1. The purpose and value of research in English. Is the English department’s primary research function to explicate, contextualize and formally and critically analyze works of literature? Or is it to recount the history of literature in English or to study language—its etymology, morphology, syntax, phonetics and semantics? If so, how does it differ from linguistics?
Or is the department’s key research responsibility to study the history of books and readership or cultural discourse, especially literature’s role in expressing, reflecting and shaping values and cultural categories? Is it to offer insights into the human condition? Or cultivate new reading strategies? Or lay bare the biases and stereotypes embedded in literature and expose the workings of power and the politics of interpersonal and social relations? Or understand how readers process literature? Or is its function to generate theory, reveal that literature is a self-referential web of linguistic signs or criticize society, uncover ignored or marginalized voices and examine identity construction?
Guillory wants his readers to seriously ponder the limits of the analogy with scientific research. He points to his discipline’s lack of clarity about the utility of literary research and even its subject matter (that is, how far it should stray from its traditional domain of poetry, plays, novels and literary essays). If literary scholarship isn’t progressive in a scientific or medical sense, then, he suggests, it might take alternate forms, for example, through alternate formats that extend beyond the book or scholarly essay or modes that speak to public audiences outside the academy.
2. English’s declining cultural capital. A degree in English once carried considerable cultural cachet. It signified intellect, style, taste, sophistication and refinement and represented the truest alternative to a vocational or practical education. There was a time when a literary education was prerequisite for a voice in the public sphere. An English B.A. wasn’t merely an entryway into certain jobs, for example, in publishing or journalism, but into a certain place in the cultural hierarchy and structures of power. Today, when just 39 students a year graduate with an English degree from Harvard, not so much.
Even now, fluency with the vocabulary and critical theories one encounters within the English major connotes status within certain exclusive social and political communities, especially if accompanied by the right college pedigree. But that capital is not what it once was, due to larger structural shifts in the economy, the rising status of STEM degrees and the diminishing place of literature in the culture as a whole.
3. The narrowing—and broadening—of English’s subject matter. Over time, literature departments focused more and more on imaginative or fictional literature and especially on the novel and less on other forms of written and oral expression. Shouldn’t English departments also focus more on language oratory and nonfiction prose? For reasons that include departmental finances, shifting student tastes (including a desire for more “relatability,” relevance and “topicality”) and the growth of non-U.K., non-Irish and non-U.S. Anglophone literature, course offerings increasingly emphasize the post–World War II era.
If in some respects English’s domain has contracted, in other ways it has expanded, with many departments offering courses on film or foreign language texts in translation and proliferating subfields: affect studies, eco-criticism, the digital humanities, disability and animal and sexuality studies, indigenous studies, postcolonial studies and race and ethnicity studies, among others. This subject matter inflation raises a question that Guillory begs departments to wrestle with: Are English departments best served by increasing their reach or should certain modes of expression be left to departments and disciplines that claim special expertise?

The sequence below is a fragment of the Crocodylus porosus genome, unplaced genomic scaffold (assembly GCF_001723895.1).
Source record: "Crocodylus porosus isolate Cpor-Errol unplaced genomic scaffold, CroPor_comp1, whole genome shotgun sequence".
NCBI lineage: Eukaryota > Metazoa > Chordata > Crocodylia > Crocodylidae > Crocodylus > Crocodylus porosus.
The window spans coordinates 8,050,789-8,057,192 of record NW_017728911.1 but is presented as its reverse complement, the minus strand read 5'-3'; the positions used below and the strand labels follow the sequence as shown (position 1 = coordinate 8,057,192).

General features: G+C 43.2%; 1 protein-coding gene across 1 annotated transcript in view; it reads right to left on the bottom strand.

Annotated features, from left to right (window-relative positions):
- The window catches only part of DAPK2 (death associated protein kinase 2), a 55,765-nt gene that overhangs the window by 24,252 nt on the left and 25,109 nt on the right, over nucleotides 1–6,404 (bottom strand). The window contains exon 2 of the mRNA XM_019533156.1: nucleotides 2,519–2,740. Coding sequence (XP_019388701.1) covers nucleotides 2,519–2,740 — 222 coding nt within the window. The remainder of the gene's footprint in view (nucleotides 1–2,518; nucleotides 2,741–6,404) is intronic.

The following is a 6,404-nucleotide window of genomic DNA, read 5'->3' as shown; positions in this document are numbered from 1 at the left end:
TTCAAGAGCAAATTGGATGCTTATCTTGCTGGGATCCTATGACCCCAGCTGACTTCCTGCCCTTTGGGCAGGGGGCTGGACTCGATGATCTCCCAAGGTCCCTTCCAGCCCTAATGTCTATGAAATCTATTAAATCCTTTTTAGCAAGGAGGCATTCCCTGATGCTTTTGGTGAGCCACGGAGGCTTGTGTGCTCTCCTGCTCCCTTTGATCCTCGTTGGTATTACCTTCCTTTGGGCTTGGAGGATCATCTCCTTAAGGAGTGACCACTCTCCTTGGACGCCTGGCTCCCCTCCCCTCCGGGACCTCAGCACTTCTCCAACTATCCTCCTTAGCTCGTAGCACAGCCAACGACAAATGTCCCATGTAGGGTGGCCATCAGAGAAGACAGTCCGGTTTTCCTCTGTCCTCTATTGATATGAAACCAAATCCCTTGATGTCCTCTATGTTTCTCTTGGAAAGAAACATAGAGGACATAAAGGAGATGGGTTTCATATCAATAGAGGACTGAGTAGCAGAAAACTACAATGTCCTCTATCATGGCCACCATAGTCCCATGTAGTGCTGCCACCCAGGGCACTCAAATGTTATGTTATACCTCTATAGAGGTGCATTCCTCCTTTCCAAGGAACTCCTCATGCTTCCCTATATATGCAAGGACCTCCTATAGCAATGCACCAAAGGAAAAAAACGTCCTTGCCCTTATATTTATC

4. The displacement of literature by new media as the premier medium for entertainment and cultural reflection. Imaginative literature has contracted in social importance. No longer, for example, is the novel widely regarded as the pre-eminent vehicle for social or psychological analysis or for understanding the human condition. In such circumstances, what is literary study’s social mission? Guillory calls on scholars of literature to develop a more robust theoretical account of literature’s place in an evolving system of media.
5. The growing need to translate and communicate information into communicable knowledge. In today’s data- and statistics-rich society, the ability to explain, condense and convey complex or abstract information clearly and compellingly is more important than ever. English was once the discipline that thought most intensely and penetratingly about how to effectively communicate complicated ideas and technical information and needs to reassert that role and not fob off that responsibility onto poorly paid adjuncts or graduate students.
6. Addressing the ongoing crisis of graduate education. The historic purpose of doctoral education in English was to reproduce the professoriate. But now that the disparity in the numbers of jobs and qualified applicants is likely permanent, how should departments respond? Expanding M.A. programs may increase revenue, but it hasn’t addressed the problem, since many M.A. degree holders then apply to Ph.D. programs. The increase in the number of postdoctoral positions and visiting professorships has allowed departments to artificially raise their placement rates while creating jobs that aren’t technically labeled as adjunct. Meanwhile, the efficacy of training for alternate careers remains unclear.